The vast majority of the 'critics' you refer have no idea what they're actually scared of. This switch on should reassure them well enough. The loons that make up the other fraction of the 'critics' will carry on doomsaying. Fortunately the majority of the reporters giving them air time don't really understand either so this switch on should effectively shut them up too.

      By the way the story is 'the LHC is switched on'. It heralds the beginning of one of the most interesting science experiments of our age. The story is not really 'we are still alive' as that is no surprise to anyone who is not a retard.

    • Re:BFD (Score:5, Insightful)

      by JustinOpinion ( 1246824 ) on Wednesday September 10, 2008 @10:34AM (#24946445)

      I thought that the critics of this project were worried about the effects of COLLIDING the particles. Since that hasn't happened yet, this story is a whole lotta nuthin'.

      Huh? You do realize that the purpose of building and turning on the LHC isn't to silence black-hole-apocalypse believers, right? The purpose of the LHC is to do new science. Successful containment and acceleration of the beams is an important milestone for this project. That's why this is news.

      Presumably you will still think this story is "a whole lotta nuthin'" once collisions do happen, because those collisions will be at energies already probed by other accelerators. And even once LHC ramps up to full power, it will still be "a whole lotta nuthin'" because those energies already occur in nature (e.g. cosmic rays hitting the atmosphere).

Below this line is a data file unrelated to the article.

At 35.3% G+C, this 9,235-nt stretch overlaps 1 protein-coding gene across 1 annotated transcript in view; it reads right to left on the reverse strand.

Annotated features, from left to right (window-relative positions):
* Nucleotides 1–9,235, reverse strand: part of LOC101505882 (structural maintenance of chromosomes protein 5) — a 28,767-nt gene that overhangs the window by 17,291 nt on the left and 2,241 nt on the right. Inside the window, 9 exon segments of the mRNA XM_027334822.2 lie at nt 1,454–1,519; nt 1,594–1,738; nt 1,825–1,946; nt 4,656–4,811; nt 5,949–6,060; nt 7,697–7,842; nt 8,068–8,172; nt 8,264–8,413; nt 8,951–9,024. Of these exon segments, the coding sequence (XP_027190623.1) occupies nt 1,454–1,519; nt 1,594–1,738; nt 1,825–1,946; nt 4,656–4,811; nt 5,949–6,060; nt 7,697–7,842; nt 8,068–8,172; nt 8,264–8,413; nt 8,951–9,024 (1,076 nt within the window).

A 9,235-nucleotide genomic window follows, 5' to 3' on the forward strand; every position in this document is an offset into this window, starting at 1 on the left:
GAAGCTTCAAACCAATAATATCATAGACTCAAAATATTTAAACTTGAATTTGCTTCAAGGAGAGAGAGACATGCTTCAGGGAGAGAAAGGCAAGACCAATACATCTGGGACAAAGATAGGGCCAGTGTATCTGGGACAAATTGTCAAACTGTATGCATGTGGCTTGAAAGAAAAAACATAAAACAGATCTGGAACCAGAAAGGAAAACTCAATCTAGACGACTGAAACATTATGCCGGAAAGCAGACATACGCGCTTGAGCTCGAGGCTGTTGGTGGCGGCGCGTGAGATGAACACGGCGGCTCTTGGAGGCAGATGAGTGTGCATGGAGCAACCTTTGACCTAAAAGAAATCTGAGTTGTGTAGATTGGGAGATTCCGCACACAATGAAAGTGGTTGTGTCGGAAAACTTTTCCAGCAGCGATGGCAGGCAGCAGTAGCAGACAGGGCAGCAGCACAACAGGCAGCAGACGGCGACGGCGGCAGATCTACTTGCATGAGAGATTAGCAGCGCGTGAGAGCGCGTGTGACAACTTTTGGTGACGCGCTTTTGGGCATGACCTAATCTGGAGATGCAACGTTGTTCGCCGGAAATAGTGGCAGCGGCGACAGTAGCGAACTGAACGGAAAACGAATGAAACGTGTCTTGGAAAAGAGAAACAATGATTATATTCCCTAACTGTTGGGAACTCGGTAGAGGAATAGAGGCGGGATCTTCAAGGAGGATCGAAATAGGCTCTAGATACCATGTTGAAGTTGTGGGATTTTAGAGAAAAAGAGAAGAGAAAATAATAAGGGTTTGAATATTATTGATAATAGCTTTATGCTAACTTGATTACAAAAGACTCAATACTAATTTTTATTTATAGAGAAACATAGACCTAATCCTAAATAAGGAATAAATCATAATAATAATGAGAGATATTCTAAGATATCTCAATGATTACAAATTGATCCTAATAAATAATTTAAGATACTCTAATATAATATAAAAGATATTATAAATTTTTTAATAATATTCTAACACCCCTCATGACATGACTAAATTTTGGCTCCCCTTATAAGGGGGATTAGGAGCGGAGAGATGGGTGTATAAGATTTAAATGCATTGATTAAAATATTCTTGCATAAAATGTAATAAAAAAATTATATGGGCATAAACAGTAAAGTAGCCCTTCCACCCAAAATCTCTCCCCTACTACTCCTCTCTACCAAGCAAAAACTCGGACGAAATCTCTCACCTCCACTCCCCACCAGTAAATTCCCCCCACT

I think it would be more accurate to say that the worries about black-hole-apocalypse are "a whole lotta nuthin'" whereas a successful activation of the LHC is amazing news for anyone interested in science.

  • by Adreno ( 1320303 ) on Wednesday September 10, 2008 @10:16AM (#24946169)
    Based on the images released thus far, I've come to the conclusion that a team of well-trained monkeys working exclusively in MS-Paint are close to modeling the stock market. In unrelated news, the head scientists at the LHC are planning their lavish retirement on Grand Cayman. More at 5.
  • Damnit! (Score:5, Funny)

    by Anonymous Coward on Wednesday September 10, 2008 @10:17AM (#24946173)

    You're all still here.

  • Screenshot (Score:3, Funny)

    by saterdaies ( 842986 ) on Wednesday September 10, 2008 @10:26AM (#24946317)

    Well, I'm breathing a sigh of relief to see they're running some sort of *NIX. I was worried a Windows BSOD would mean the end of the world :-).

  • by Khakionion ( 544166 ) on Wednesday September 10, 2008 @10:27AM (#24946337)
    • by Shakrai ( 717556 )

      I love that they had to use Javascript on a webpage that consists of two letters ;)

  • by lyapunov ( 241045 ) on Wednesday September 10, 2008 @10:27AM (#24946339)